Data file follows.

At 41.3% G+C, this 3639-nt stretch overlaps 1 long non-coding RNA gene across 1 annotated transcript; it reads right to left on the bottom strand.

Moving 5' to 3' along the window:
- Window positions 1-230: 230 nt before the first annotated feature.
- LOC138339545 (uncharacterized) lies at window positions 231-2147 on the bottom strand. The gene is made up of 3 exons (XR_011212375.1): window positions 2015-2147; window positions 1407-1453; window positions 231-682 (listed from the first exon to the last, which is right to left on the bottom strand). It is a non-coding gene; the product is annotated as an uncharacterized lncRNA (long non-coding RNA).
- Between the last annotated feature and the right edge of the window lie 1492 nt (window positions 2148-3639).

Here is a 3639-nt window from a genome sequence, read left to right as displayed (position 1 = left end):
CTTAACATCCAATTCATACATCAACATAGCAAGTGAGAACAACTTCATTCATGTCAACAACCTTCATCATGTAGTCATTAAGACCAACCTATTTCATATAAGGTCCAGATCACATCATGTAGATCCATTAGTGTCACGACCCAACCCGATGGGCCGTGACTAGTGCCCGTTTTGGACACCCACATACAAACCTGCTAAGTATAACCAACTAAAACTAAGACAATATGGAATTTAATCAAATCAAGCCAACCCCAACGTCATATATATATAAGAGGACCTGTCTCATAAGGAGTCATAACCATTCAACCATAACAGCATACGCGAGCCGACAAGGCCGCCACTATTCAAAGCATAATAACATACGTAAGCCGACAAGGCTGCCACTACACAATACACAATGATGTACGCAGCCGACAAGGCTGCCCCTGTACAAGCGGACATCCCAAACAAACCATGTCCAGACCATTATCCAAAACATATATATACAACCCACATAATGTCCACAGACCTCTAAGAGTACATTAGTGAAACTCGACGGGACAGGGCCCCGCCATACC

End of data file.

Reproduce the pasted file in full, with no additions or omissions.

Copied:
At 41.3% G+C, this 3639-nt stretch overlaps 1 long non-coding RNA gene across 1 annotated transcript; it reads right to left on the bottom strand.

Moving 5' to 3' along the window:
- Window positions 1-230: 230 nt before the first annotated feature.
- LOC138339545 (uncharacterized) lies at window positions 231-2147 on the bottom strand. The gene is made up of 3 exons (XR_011212375.1): window positions 2015-2147; window positions 1407-1453; window positions 231-682 (listed from the first exon to the last, which is right to left on the bottom strand). It is a non-coding gene; the product is annotated as an uncharacterized lncRNA (long non-coding RNA).
- Between the last annotated feature and the right edge of the window lie 1492 nt (window positions 2148-3639).

Here is a 3639-nt window from a genome sequence, read left to right as displayed (position 1 = left end):
CTTAACATCCAATTCATACATCAACATAGCAAGTGAGAACAACTTCATTCATGTCAACAACCTTCATCATGTAGTCATTAAGACCAACCTATTTCATATAAGGTCCAGATCACATCATGTAGATCCATTAGTGTCACGACCCAACCCGATGGGCCGTGACTAGTGCCCGTTTTGGACACCCACATACAAACCTGCTAAGTATAACCAACTAAAACTAAGACAATATGGAATTTAATCAAATCAAGCCAACCCCAACGTCATATATATATAAGAGGACCTGTCTCATAAGGAGTCATAACCATTCAACCATAACAGCATACGCGAGCCGACAAGGCCGCCACTATTCAAAGCATAATAACATACGTAAGCCGACAAGGCTGCCACTACACAATACACAATGATGTACGCAGCCGACAAGGCTGCCCCTGTACAAGCGGACATCCCAAACAAACCATGTCCAGACCATTATCCAAAACATATATATACAACCCACATAATGTCCACAGACCTCTAAGAGTACATTAGTGAAACTCGACGGGACAGGGCCCCGCCATACC